The rain was incessant and after a while where it had been seeping from above their heads it became a constant stream. They were amused when without prompting, Millie made a cup of her hands and started to drink the water and splashing it on her  face. After about fifteen minutes the rain stopped and once more the sun came out. They hurried back to their holiday cottage as fast  as possible ready to change and relax before the journey back to their home the next day.

In the car Millie started to complain of stomach ache and seemed in so much pain that they called into accident and emergency at  their local hospital. After many anxious hours they were told how lucky they had been. Millie was suffering from arsenic poisoning from the water that had seeped through the mine roof. She had been very close to death. They would be prepared for any weather without sheltering next time.

Leave a comment

Filed under Alternative history, As you read it, Flash fiction, History, Inspired by fable, Self compositions, Short story

Weekend writing prompt #94 #Indistinct


Circe raised the cloth covering the sphere, there, though indistinct, he saw the screaming face of his wife.



Filed under Alternative history, As you read it, History, Inspired by fable, Old knowledge, Self compositions

Sue Vincent’s Thursday photo prompt #Writephoto #Ritual


Long Meg  stood alone,

where had all the dancers gone,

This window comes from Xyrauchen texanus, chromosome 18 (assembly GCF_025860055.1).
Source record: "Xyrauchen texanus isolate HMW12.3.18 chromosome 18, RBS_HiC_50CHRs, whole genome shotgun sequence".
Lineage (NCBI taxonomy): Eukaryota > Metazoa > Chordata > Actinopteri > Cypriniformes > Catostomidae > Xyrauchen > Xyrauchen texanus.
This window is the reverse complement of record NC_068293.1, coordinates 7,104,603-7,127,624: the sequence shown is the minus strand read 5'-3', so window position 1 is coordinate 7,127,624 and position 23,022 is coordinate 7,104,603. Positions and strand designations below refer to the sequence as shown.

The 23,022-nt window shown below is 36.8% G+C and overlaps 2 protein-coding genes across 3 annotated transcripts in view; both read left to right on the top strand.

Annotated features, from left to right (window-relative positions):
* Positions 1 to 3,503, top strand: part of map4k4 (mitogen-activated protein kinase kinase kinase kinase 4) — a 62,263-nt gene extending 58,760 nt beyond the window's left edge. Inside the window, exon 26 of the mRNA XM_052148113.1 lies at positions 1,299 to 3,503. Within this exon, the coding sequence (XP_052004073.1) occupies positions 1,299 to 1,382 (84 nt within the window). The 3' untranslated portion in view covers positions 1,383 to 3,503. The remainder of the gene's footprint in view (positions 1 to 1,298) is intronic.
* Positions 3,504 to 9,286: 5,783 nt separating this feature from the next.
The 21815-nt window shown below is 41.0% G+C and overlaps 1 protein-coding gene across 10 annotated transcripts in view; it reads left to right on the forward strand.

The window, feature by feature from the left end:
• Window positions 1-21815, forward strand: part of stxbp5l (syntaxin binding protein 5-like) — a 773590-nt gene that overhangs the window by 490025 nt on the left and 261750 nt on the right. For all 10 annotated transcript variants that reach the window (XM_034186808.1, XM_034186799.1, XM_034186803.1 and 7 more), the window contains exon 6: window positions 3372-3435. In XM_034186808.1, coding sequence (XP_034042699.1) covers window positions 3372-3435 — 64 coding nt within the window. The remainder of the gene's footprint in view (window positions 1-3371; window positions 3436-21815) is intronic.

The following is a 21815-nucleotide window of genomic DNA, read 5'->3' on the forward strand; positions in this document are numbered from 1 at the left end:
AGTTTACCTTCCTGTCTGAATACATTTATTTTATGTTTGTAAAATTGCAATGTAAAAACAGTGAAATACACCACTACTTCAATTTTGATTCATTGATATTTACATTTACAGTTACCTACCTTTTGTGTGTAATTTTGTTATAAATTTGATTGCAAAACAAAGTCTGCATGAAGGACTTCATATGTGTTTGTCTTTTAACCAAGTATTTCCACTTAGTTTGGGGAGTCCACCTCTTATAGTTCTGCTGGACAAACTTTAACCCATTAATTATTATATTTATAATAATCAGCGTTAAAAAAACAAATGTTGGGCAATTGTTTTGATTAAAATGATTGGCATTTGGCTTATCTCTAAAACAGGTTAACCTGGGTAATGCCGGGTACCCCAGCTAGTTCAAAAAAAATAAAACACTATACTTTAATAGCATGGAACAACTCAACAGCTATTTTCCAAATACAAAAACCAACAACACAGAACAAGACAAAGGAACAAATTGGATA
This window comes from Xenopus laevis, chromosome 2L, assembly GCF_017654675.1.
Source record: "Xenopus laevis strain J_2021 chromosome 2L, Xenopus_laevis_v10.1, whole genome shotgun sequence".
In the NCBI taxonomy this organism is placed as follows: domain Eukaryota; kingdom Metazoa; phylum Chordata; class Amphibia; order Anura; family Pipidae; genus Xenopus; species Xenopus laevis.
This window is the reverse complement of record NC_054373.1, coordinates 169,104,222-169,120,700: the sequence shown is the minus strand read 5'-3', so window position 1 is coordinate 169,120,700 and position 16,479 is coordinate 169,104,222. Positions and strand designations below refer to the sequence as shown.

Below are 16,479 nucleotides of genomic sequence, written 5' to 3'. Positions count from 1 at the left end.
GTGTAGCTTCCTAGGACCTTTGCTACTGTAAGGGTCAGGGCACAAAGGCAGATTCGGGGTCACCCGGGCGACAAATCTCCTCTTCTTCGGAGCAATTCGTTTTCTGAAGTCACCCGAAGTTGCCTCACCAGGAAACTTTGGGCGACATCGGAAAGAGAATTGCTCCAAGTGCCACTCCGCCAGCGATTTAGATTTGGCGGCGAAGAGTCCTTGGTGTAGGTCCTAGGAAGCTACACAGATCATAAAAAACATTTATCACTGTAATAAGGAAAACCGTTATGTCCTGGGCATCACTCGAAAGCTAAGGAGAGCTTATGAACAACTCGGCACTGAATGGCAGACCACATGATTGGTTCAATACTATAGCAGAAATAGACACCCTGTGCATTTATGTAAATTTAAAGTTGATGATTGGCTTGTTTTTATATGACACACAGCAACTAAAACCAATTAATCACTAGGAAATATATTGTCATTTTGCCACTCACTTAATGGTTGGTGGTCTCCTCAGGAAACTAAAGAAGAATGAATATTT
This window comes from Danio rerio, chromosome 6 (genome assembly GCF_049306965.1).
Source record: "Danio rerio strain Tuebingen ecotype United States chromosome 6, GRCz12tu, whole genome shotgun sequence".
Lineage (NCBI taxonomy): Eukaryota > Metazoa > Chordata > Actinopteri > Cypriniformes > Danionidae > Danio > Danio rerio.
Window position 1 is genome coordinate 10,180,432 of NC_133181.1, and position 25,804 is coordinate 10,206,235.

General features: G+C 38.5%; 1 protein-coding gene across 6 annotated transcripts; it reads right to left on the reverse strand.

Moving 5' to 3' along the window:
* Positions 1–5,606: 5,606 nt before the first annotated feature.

no posy to hold,

just one solitary tear

rolled slowly down her cold cheek


Filed under As you read it, faith, Inspired by fable, Old knowledge, On the lines of romance, Otherworldly, Self compositions, Tanka

Colleen’s 2019 Weekly #Tanka Tuesday #Poetry Challenge No. 124 #SynonymsOnly – Game & Trouble #Tanka

p-challenge-header (1)

Around the table

the Olympians gathered,

Zeus took up the dice,

to them ‘‘t’was just  a pastime,

for Troy it could mean peril.



Filed under Alternative history, Factual, Inspired by fable, Self compositions, Tanka, Uncategorized

Ten word photo prompt #Release

19ECDCAB-5319-4CCB-BBFE-40BF49F9A289Pandora watched as the glowing orbs  rose from the jar


Filed under Alternative history, As you read it, Flash fiction, Inspired by fable, On the lines of romance, Self compositions

Diana’s #Februaryfiction prompt

Picture by Marianne Sopala


“Ho ho ho, my young friends, you do seem to have got yourselves in a bit of a pickle but I think I may be able to help you,” said Maisy the friendly elephant who wasn’t at all frightened of mice and didn’t believe that they could run up your trunk. Even if mice were so small and an elephant’s trunk so big.

“Oh yes, Maisy it would be really lovely if you could help us get our house back down on the ground where it belongs,” shrieked the frightened little mouse family, “But how do you think you will do it?”

“I’ll tell you after you tell me how your little house got up in the tree.”

“Well, last night it was so windy that after we had all gone to bed the wind picked us all up and blew us up here. We didn’t know till Mummy mouse looked out this morning and saw where we were. We’ve been so frightened, waiting  for someone to come and help. We’re so glad you came by. Now, how can you help us?”

“Oh, it’s easy she trumpeted in reply, “I’ll huff and I’ll puff and I’ll blow your house down.”


Filed under Flash fiction, Inspired by fable, Self compositions, Whimsical